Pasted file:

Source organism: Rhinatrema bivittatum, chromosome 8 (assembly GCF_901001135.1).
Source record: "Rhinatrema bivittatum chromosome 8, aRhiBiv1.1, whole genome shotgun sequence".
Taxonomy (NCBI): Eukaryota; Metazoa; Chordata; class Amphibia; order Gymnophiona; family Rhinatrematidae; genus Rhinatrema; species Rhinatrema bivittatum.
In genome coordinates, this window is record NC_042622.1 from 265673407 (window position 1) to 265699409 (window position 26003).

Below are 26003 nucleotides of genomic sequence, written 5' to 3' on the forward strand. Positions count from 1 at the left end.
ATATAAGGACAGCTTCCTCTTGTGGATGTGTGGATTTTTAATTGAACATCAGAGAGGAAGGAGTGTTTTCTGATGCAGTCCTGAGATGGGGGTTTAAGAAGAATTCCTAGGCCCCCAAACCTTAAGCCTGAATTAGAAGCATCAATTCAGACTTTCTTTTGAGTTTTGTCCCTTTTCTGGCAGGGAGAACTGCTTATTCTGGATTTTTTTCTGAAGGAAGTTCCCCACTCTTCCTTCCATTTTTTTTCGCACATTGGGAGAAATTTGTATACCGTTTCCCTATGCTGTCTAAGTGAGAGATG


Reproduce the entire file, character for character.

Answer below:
Source organism: Rhinatrema bivittatum, chromosome 8 (assembly GCF_901001135.1).
Source record: "Rhinatrema bivittatum chromosome 8, aRhiBiv1.1, whole genome shotgun sequence".
Taxonomy (NCBI): Eukaryota; Metazoa; Chordata; class Amphibia; order Gymnophiona; family Rhinatrematidae; genus Rhinatrema; species Rhinatrema bivittatum.
In genome coordinates, this window is record NC_042622.1 from 265673407 (window position 1) to 265699409 (window position 26003).

Below are 26003 nucleotides of genomic sequence, written 5' to 3' on the forward strand. Positions count from 1 at the left end.
ATATAAGGACAGCTTCCTCTTGTGGATGTGTGGATTTTTAATTGAACATCAGAGAGGAAGGAGTGTTTTCTGATGCAGTCCTGAGATGGGGGTTTAAGAAGAATTCCTAGGCCCCCAAACCTTAAGCCTGAATTAGAAGCATCAATTCAGACTTTCTTTTGAGTTTTGTCCCTTTTCTGGCAGGGAGAACTGCTTATTCTGGATTTTTTTCTGAAGGAAGTTCCCCACTCTTCCTTCCATTTTTTTTCGCACATTGGGAGAAATTTGTATACCGTTTCCCTATGCTGTCTAAGTGAGAGATG